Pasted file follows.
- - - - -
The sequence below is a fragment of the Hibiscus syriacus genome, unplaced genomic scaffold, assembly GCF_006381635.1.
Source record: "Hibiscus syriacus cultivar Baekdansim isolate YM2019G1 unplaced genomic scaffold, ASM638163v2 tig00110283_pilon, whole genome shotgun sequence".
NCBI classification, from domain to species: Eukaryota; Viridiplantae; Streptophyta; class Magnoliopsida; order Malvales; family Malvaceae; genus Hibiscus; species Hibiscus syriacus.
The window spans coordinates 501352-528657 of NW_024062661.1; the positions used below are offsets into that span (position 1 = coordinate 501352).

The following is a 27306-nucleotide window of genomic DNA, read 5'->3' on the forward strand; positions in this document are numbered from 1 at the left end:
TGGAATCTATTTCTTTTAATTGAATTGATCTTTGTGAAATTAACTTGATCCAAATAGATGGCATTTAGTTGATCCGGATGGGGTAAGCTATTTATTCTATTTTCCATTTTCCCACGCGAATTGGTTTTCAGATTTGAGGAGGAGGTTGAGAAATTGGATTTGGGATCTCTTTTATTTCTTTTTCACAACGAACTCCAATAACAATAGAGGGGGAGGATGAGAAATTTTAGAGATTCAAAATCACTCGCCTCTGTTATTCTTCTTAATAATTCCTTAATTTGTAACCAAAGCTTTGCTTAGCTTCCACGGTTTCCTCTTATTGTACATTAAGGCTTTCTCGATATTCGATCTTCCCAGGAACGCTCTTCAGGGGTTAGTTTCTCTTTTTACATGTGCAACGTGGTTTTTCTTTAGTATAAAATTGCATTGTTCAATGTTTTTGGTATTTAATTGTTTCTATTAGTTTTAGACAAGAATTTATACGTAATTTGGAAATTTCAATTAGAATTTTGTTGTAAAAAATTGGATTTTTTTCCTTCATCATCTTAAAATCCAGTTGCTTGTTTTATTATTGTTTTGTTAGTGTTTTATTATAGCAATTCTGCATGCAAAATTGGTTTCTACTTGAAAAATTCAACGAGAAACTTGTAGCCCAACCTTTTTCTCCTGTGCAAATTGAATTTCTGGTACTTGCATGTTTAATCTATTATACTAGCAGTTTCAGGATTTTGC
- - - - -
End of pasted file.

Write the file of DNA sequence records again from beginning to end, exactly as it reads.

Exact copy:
The sequence below is a fragment of the Hibiscus syriacus genome, unplaced genomic scaffold, assembly GCF_006381635.1.
Source record: "Hibiscus syriacus cultivar Baekdansim isolate YM2019G1 unplaced genomic scaffold, ASM638163v2 tig00110283_pilon, whole genome shotgun sequence".
NCBI classification, from domain to species: Eukaryota; Viridiplantae; Streptophyta; class Magnoliopsida; order Malvales; family Malvaceae; genus Hibiscus; species Hibiscus syriacus.
The window spans coordinates 501352-528657 of NW_024062661.1; the positions used below are offsets into that span (position 1 = coordinate 501352).

The following is a 27306-nucleotide window of genomic DNA, read 5'->3' on the forward strand; positions in this document are numbered from 1 at the left end:
TGGAATCTATTTCTTTTAATTGAATTGATCTTTGTGAAATTAACTTGATCCAAATAGATGGCATTTAGTTGATCCGGATGGGGTAAGCTATTTATTCTATTTTCCATTTTCCCACGCGAATTGGTTTTCAGATTTGAGGAGGAGGTTGAGAAATTGGATTTGGGATCTCTTTTATTTCTTTTTCACAACGAACTCCAATAACAATAGAGGGGGAGGATGAGAAATTTTAGAGATTCAAAATCACTCGCCTCTGTTATTCTTCTTAATAATTCCTTAATTTGTAACCAAAGCTTTGCTTAGCTTCCACGGTTTCCTCTTATTGTACATTAAGGCTTTCTCGATATTCGATCTTCCCAGGAACGCTCTTCAGGGGTTAGTTTCTCTTTTTACATGTGCAACGTGGTTTTTCTTTAGTATAAAATTGCATTGTTCAATGTTTTTGGTATTTAATTGTTTCTATTAGTTTTAGACAAGAATTTATACGTAATTTGGAAATTTCAATTAGAATTTTGTTGTAAAAAATTGGATTTTTTTCCTTCATCATCTTAAAATCCAGTTGCTTGTTTTATTATTGTTTTGTTAGTGTTTTATTATAGCAATTCTGCATGCAAAATTGGTTTCTACTTGAAAAATTCAACGAGAAACTTGTAGCCCAACCTTTTTCTCCTGTGCAAATTGAATTTCTGGTACTTGCATGTTTAATCTATTATACTAGCAGTTTCAGGATTTTGC